John F Kennedy And Israel

John F  Kennedy and Israel PDF
Author: Herbert Druks
Publisher: Greenwood Publishing Group
ISBN: 0275980073
Size: 56.56 MB
Format: PDF, ePub
Category : Political Science
Languages : en
Pages : 183
View: 7658

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Based on newly available materials, this study traces Kennedy's policies and philosophy towards Israel, in particular how Israel's pursuit of defensive goals might have affected regional stability and U.S. strategic interests.

Support Any Friend

Support Any Friend PDF
Author: Warren Bass
Publisher: Oxford University Press
ISBN: 9780195347364
Size: 54.16 MB
Format: PDF
Category : History
Languages : en
Pages : 360
View: 169

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At the Cold War's height, John F. Kennedy set precedents that continue to shape America's encounter with the Middle East. Kennedy was the first president to make a major arms sale to Israel, the only president to push hard to deny Israel the atomic bomb, and the last president to reach out to the greatest champion of Arab nationalism, Egyptian President Jamal Abdul Nasser. Now Warren Bass takes readers inside the corridors of power to show how Kennedy's New Frontiersmen grappled with the Middle East. He explains why the fiery Nasser spurned Washington's overtures and stumbled into a Middle Eastern Vietnam. He shows how Israel persuaded the Kennedy administration to start arming the Jewish state. And he grippingly describes JFK's showdown with Israeli Prime Minister David Ben-Gurion over Israel's secret nuclear reactor. From the Oval Office to secret diplomatic missions to Cairo and Tel Aviv, Bass offers stunning new insights into the pivotal presidency that helped create the U.S.-Israel alliance and the modern Middle East.

Kennedy And The Middle East

Kennedy and the Middle East PDF
Author: Antonio Perra
Publisher: Bloomsbury Publishing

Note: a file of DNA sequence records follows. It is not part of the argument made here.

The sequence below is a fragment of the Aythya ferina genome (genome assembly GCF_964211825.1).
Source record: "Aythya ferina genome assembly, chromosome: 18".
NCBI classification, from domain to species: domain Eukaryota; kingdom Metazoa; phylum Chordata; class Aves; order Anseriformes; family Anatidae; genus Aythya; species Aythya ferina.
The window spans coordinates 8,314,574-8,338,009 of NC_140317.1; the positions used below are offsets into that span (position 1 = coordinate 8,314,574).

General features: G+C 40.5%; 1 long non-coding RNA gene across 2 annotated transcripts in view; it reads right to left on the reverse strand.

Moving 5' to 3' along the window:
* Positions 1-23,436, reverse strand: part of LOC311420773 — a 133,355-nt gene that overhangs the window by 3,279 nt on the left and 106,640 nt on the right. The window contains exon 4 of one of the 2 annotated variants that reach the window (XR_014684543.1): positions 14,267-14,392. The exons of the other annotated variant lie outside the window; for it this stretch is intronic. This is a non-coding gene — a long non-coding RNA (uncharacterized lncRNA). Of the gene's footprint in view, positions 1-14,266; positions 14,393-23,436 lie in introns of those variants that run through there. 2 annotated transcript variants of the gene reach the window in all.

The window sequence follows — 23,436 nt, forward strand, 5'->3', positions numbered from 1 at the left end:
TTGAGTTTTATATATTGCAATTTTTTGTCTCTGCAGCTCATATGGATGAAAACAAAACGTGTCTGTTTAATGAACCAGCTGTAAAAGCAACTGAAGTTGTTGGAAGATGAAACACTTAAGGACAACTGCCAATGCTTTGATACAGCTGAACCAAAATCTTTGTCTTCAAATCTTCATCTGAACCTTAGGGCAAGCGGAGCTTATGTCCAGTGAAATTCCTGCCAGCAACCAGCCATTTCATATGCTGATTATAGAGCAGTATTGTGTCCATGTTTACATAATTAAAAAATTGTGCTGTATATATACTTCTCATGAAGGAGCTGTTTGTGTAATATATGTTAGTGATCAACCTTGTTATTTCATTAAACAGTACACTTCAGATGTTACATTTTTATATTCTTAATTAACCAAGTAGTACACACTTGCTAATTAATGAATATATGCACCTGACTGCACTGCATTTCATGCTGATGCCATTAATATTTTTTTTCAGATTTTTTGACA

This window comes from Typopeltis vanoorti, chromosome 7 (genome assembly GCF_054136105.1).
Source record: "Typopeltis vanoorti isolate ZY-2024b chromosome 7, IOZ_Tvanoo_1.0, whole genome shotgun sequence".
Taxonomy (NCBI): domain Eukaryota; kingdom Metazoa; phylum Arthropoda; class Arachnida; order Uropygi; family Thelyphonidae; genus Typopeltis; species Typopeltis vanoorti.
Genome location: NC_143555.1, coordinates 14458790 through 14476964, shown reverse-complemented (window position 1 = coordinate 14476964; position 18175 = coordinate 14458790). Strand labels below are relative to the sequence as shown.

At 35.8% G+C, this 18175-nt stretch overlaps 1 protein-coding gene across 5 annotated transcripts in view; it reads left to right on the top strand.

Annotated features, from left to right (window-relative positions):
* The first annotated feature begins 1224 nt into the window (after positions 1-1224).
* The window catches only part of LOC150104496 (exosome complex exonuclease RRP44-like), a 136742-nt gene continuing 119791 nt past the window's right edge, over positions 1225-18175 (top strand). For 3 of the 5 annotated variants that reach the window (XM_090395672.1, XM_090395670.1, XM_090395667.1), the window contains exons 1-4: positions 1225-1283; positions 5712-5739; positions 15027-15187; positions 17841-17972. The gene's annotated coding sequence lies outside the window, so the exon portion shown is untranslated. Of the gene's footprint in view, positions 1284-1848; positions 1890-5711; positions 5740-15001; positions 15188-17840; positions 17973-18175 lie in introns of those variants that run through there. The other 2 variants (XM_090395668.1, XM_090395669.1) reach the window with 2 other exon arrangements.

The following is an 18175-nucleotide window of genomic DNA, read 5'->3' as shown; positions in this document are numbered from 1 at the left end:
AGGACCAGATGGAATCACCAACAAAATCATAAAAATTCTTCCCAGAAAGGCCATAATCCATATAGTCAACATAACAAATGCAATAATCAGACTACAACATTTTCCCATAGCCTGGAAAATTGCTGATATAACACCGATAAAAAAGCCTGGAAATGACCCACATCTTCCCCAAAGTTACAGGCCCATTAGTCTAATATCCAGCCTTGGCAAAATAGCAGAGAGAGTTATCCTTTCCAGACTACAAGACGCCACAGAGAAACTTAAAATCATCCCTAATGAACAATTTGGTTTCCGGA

ISBN: 1786731959
Size: 56.44 MB
Format: PDF, Mobi
Category : Political Science
Languages : en
Pages : 256
View: 5571

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At the height of the Cold War, the John F. Kennedy administration designed an ambitious plan for the Middle East-its aim was to seek rapprochement with Nasser's Egypt in order to keep the Arab world neutral and contain the perceived communist threat. In order to offset this approach, Kennedy sought to grow relations with the Kingdom of Saudi Arabia and embrace Israel's defense priorities-a decision which would begin the US-Israeli 'special relationship'. Here, Antonio Perra shows for the first time how new relations with Saudi Arabia and Israel which would come to shape the Middle East for decades were in fact a by-product of Kennedy's efforts at Soviet containment. The Saudi's in particular were increasingly viewed as 'an atavistic regime who would soon disappear' but Kennedy's support for them-which hardened during the Yemen Crisis even as he sought to placate Nasser-had the unintended effect of making them, as today, the US' great pillar of support in the Middle East.

John F Kennedy And The Politics Of Arms Sales To Israel

John F  Kennedy and the Politics of Arms Sales to Israel PDF
Author: Abraham Ben-Zvi
Publisher: Routledge
ISBN: 1136344071
Size: 49.92 MB
Format: PDF, ePub, Docs
Category : Political Science
Languages : en
Pages : 140
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This volume seeks to reconstruct the process by which the Kennedy administration decided to sell to Israel Hawk surface-to-air missiles. It argues that both domestic considerations and political calculations were part of a highly complex decision made by members of Washington's high policy elite.

The Kennedy Family

The Kennedy Family PDF
Author: S. J. Fuller
Publisher: Nova Publishers
ISBN: 9781594543630
Size: 74.40 MB
Format: PDF, Docs
Category : History
Languages : en
Pages : 252
View: 3167

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America has no official royalty by design. Yet there have been the Roosevelts, the Adams, the Bushes, the wanabee Clintons and most intriguing of all -- the Kennedys. The Kennedys have so far only reached the presidency once but the assassination of JFK and his brother Robert, and the trials and tribulations of the family members and society in general continue to fascinate the world. This new book presents more than 1200 citations of books and related materials arranged by family member. The accompanying CD-ROM offers ready access and easy searching.